July 23, 2016

A Fundamentally Flawed System

A weekend topic on the housing bubble and policy starting with the Evening Standard. “It is generally a mistake to assume that because someone is in charge, they know what they are doing. It is not just politicians we should worry about, however. The same can be said of technocrats, many of whom wield as much power. This list comprises many business leaders but, most of all in today’s world, it also includes central bankers. For the past eight years, we have by and large assumed these figures of authority knew what they were doing, even when they pursued ever more extreme and experimental policies — always with the best of intentions, but with no real idea of how they might pan out.”

“In a speech earlier this month, Hans Hoogervorst, the one-time Dutch politician who now chairs the International Accounting Standards Board, drew attention to the reservations expressed by Jaime Caruana, general manager of the Bank for International Settlements — the central bankers’ club. Caruana said with refreshing honesty: ‘At this stage, we don’t fully understand the implications of low or even negative interest rates for the financial system and the economy as a whole.’”

“Clearly, central bankers operate to different rules. It is not as if we do not know some of the negative side-effects of ultra-low interest rates, which are at the core of current unconventional monetary policies. Hoogervorst even quotes the 82nd BIS annual report, which talks about how low rates increase leverage in the system. The 2008 blow-up was a classic credit crisis caused by the excessive build-up of debt in the economy. But thanks to low interest rates, leverage today is now even higher than it was then.”

“McKinsey has done the sums. In 2007, the combined worldwide debt of households, governments, corporations and the financial sector was an astonishing 269% of global GDP. By the end of 2014, it was an even more astonishing 286%. Add in the unfunded pension liabilities of various governments round the world, which Citigroup estimated in March to be $78 trillion (£59 trillion) for the 20 leading OECD economies, and the overall indebtedness of the world’s economy today comes to more than 400% of global GDP.”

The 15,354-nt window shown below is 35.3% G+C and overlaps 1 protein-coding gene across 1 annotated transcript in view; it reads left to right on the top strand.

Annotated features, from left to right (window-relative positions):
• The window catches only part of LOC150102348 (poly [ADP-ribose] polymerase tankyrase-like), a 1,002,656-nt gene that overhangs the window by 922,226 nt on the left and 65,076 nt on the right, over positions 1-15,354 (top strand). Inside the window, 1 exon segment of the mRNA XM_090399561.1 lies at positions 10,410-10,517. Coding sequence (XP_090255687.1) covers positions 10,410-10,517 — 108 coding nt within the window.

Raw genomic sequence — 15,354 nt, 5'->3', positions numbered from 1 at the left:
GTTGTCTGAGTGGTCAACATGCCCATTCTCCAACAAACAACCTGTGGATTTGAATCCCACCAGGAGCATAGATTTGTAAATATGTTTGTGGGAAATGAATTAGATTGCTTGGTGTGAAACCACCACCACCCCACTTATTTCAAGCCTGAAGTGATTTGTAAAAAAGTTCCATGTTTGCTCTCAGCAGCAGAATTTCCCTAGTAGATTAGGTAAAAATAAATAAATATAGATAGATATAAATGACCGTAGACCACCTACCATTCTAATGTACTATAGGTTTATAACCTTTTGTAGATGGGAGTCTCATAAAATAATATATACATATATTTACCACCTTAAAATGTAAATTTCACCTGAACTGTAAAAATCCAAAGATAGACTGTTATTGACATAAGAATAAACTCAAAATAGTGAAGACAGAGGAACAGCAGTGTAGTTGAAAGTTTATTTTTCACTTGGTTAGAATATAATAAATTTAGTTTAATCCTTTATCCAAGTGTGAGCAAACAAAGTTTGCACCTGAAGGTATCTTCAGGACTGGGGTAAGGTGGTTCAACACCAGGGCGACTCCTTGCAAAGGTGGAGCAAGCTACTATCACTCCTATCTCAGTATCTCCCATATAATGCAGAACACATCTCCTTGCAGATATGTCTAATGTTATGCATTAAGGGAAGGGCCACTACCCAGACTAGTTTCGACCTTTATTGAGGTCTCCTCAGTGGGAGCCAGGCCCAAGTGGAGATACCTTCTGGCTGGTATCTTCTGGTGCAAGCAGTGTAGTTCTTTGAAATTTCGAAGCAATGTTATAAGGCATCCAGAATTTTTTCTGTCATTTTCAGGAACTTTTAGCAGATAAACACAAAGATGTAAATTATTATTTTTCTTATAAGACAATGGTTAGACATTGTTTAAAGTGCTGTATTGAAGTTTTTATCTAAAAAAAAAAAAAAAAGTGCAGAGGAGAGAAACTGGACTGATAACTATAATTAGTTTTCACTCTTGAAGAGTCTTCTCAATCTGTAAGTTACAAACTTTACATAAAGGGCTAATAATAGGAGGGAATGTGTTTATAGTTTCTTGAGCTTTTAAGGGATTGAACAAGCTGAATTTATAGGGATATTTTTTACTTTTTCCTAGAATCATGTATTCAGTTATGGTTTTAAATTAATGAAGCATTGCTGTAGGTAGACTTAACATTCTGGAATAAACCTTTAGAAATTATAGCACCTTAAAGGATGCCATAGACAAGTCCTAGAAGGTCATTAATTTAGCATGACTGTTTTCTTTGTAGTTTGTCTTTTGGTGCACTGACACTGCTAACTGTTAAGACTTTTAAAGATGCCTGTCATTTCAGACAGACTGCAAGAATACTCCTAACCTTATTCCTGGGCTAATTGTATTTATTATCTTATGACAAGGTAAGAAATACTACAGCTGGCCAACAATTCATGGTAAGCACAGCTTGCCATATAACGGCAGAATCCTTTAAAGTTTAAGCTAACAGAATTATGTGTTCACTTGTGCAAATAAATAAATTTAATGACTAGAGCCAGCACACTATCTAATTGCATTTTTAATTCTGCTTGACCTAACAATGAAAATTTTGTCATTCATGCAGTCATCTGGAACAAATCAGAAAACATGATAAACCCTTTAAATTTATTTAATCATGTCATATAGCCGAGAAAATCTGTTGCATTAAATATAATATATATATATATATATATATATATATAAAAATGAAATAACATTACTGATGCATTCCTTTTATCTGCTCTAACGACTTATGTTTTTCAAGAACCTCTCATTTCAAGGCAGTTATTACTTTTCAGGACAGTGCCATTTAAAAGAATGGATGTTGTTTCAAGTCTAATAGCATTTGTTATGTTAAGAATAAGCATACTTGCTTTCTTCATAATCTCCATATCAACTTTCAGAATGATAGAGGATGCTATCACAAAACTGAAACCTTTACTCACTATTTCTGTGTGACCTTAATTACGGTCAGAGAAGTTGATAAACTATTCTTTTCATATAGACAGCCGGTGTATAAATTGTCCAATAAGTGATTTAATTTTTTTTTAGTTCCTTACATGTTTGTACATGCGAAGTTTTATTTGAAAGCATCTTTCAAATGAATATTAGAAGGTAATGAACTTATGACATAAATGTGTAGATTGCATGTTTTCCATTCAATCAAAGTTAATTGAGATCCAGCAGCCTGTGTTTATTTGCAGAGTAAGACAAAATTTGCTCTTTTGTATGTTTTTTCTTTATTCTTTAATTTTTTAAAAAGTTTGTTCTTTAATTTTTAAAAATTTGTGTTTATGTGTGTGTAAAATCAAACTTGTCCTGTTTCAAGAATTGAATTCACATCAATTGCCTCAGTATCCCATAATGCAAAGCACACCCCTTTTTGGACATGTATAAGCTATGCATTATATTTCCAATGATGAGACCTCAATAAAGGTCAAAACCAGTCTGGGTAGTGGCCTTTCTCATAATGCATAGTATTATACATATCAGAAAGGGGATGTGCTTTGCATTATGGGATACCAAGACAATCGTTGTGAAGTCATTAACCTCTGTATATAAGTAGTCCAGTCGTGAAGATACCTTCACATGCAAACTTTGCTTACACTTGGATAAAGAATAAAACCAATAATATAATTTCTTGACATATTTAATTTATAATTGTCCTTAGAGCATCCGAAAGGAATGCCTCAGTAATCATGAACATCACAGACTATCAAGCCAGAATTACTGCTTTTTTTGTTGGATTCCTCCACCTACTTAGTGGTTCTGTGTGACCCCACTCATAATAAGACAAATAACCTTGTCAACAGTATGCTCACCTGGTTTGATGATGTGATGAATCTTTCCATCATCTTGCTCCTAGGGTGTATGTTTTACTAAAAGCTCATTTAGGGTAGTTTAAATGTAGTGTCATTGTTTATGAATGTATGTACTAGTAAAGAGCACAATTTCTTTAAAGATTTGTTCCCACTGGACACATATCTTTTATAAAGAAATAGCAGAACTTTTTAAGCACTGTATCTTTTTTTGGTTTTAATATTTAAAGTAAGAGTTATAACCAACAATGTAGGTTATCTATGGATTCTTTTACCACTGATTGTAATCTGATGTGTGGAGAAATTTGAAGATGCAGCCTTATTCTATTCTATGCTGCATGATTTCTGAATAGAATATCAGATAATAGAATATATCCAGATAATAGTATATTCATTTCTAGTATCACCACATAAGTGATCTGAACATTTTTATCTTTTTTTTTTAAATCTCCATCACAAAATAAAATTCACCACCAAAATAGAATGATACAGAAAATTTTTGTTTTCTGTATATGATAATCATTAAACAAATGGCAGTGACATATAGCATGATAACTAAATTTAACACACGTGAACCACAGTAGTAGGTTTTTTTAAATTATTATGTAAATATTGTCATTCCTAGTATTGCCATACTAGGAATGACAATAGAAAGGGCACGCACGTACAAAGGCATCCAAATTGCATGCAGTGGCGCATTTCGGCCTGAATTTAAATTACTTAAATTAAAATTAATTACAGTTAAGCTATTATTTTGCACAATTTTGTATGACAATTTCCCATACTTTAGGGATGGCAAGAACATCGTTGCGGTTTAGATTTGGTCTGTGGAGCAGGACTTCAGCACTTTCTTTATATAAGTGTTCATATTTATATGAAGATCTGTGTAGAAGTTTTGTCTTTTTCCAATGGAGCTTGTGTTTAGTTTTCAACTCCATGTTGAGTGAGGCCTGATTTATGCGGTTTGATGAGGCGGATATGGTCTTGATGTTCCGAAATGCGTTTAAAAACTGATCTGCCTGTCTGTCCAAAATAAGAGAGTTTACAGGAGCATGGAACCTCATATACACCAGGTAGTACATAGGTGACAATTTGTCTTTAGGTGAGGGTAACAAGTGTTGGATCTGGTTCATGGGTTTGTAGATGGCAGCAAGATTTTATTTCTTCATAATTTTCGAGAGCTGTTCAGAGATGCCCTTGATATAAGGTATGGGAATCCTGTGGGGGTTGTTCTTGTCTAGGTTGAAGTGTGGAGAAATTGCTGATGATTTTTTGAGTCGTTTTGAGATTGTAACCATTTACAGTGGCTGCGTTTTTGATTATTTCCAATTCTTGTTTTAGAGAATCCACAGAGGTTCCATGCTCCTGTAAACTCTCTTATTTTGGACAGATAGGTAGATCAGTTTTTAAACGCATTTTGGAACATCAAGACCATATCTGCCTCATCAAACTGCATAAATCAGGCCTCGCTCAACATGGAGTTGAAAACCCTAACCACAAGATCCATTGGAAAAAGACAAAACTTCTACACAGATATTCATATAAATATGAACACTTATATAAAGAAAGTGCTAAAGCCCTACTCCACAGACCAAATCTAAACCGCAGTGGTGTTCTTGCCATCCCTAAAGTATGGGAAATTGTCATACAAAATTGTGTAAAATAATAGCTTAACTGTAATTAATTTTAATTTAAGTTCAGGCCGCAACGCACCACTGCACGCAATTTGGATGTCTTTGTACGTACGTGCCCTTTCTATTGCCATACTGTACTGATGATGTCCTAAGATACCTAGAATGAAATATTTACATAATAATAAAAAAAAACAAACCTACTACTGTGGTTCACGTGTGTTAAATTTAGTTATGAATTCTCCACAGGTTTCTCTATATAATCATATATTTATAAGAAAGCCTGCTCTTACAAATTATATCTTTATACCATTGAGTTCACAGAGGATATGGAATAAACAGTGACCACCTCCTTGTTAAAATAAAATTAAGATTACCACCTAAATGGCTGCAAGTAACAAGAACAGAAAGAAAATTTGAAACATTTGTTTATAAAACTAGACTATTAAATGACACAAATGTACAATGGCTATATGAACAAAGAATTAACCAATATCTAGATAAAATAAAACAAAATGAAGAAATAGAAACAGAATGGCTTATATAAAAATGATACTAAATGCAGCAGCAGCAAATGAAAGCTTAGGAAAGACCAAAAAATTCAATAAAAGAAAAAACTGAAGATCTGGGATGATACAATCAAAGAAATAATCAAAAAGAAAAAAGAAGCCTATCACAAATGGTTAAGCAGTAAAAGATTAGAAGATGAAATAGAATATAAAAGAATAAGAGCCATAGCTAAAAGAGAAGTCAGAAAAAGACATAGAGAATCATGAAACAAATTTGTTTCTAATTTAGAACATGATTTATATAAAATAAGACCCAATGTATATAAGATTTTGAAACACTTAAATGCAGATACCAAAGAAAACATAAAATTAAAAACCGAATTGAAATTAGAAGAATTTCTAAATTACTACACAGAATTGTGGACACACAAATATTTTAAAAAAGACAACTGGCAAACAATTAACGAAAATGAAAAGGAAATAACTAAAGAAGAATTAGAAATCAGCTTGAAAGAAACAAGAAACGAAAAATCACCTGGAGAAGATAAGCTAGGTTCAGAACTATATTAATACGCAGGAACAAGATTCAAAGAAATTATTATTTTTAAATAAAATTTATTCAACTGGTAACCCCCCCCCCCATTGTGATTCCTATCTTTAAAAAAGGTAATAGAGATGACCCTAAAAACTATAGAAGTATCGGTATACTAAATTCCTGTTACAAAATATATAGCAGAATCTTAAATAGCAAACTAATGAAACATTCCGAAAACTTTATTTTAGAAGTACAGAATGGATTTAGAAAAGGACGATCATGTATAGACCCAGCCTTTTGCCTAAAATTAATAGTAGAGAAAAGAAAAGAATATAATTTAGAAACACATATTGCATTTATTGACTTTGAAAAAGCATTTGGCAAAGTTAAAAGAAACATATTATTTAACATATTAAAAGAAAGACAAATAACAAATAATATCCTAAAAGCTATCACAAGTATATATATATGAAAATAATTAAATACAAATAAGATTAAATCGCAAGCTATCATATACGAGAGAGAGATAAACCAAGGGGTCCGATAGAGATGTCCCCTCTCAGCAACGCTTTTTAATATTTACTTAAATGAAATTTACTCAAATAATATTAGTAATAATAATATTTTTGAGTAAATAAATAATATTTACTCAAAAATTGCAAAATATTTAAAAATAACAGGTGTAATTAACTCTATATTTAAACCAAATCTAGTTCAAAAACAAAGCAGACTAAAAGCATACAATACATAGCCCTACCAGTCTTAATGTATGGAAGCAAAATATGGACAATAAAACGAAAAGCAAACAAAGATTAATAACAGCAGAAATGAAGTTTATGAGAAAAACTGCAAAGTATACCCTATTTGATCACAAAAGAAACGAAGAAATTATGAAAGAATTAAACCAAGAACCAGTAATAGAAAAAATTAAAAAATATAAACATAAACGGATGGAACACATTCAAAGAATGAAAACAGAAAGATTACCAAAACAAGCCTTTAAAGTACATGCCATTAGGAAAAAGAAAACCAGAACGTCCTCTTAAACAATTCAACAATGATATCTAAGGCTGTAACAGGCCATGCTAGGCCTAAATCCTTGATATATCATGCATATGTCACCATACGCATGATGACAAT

“As Hoogervorst says, it is hard to see how this is going to end well or how these obligations can be met in an orderly fashion. There is a social cost, too. Unconventional policies such as quantitative easing fuel asset-price inflation in stock markets and property. This contains the seeds of future instability and, with expensive housing in particular, can have huge negative consequences for society, accentuating inequality and intergenerational unfairness. London housing is now 50% higher than it was before the 2008 crash.”

“‘To be in bubble territory again so soon after one of the worst credit crunches in history defies common sense,’ Hoogervorst says.”

From Bloomberg. “Americans are about as wealthy as they’ve ever been—and that’s a worry? Yup, say veteran economists Daniel Thornton and Joe Carson. They’re concerned that the swelling of wealth could prove unsustainable because it’s far outstripped the growth of the economy since the recession’s end in 2009. Thornton, who spent 33 years at the Federal Reserve Bank of St. Louis before retiring in 2014, says in effect that we’ve seen this picture before. Household net worth ballooned in the late 1990’s and the early 2000’s; in the first instance pumped up by rising stock prices, in the second by expanding home values. Both cases ended badly, with the economy falling into recession after the bubbles burst.”